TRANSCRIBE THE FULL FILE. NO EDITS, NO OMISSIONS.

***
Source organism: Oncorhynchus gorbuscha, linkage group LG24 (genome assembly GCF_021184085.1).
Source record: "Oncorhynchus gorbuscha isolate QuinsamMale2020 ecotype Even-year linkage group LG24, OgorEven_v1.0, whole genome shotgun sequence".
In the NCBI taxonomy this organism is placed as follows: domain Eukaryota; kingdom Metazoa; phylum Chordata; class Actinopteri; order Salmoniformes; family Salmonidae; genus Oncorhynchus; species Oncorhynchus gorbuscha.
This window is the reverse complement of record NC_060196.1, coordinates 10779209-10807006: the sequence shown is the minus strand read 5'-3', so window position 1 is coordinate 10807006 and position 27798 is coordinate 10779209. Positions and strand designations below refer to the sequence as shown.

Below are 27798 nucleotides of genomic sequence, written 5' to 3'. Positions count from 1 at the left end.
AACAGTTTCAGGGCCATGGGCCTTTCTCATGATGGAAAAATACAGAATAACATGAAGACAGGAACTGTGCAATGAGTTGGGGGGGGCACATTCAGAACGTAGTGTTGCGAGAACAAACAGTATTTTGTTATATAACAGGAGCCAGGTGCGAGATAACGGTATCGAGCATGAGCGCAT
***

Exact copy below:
Source organism: Oncorhynchus gorbuscha, linkage group LG24 (genome assembly GCF_021184085.1).
Source record: "Oncorhynchus gorbuscha isolate QuinsamMale2020 ecotype Even-year linkage group LG24, OgorEven_v1.0, whole genome shotgun sequence".
In the NCBI taxonomy this organism is placed as follows: domain Eukaryota; kingdom Metazoa; phylum Chordata; class Actinopteri; order Salmoniformes; family Salmonidae; genus Oncorhynchus; species Oncorhynchus gorbuscha.
This window is the reverse complement of record NC_060196.1, coordinates 10779209-10807006: the sequence shown is the minus strand read 5'-3', so window position 1 is coordinate 10807006 and position 27798 is coordinate 10779209. Positions and strand designations below refer to the sequence as shown.

Below are 27798 nucleotides of genomic sequence, written 5' to 3'. Positions count from 1 at the left end.
AACAGTTTCAGGGCCATGGGCCTTTCTCATGATGGAAAAATACAGAATAACATGAAGACAGGAACTGTGCAATGAGTTGGGGGGGGCACATTCAGAACGTAGTGTTGCGAGAACAAACAGTATTTTGTTATATAACAGGAGCCAGGTGCGAGATAACGGTATCGAGCATGAGCGCAT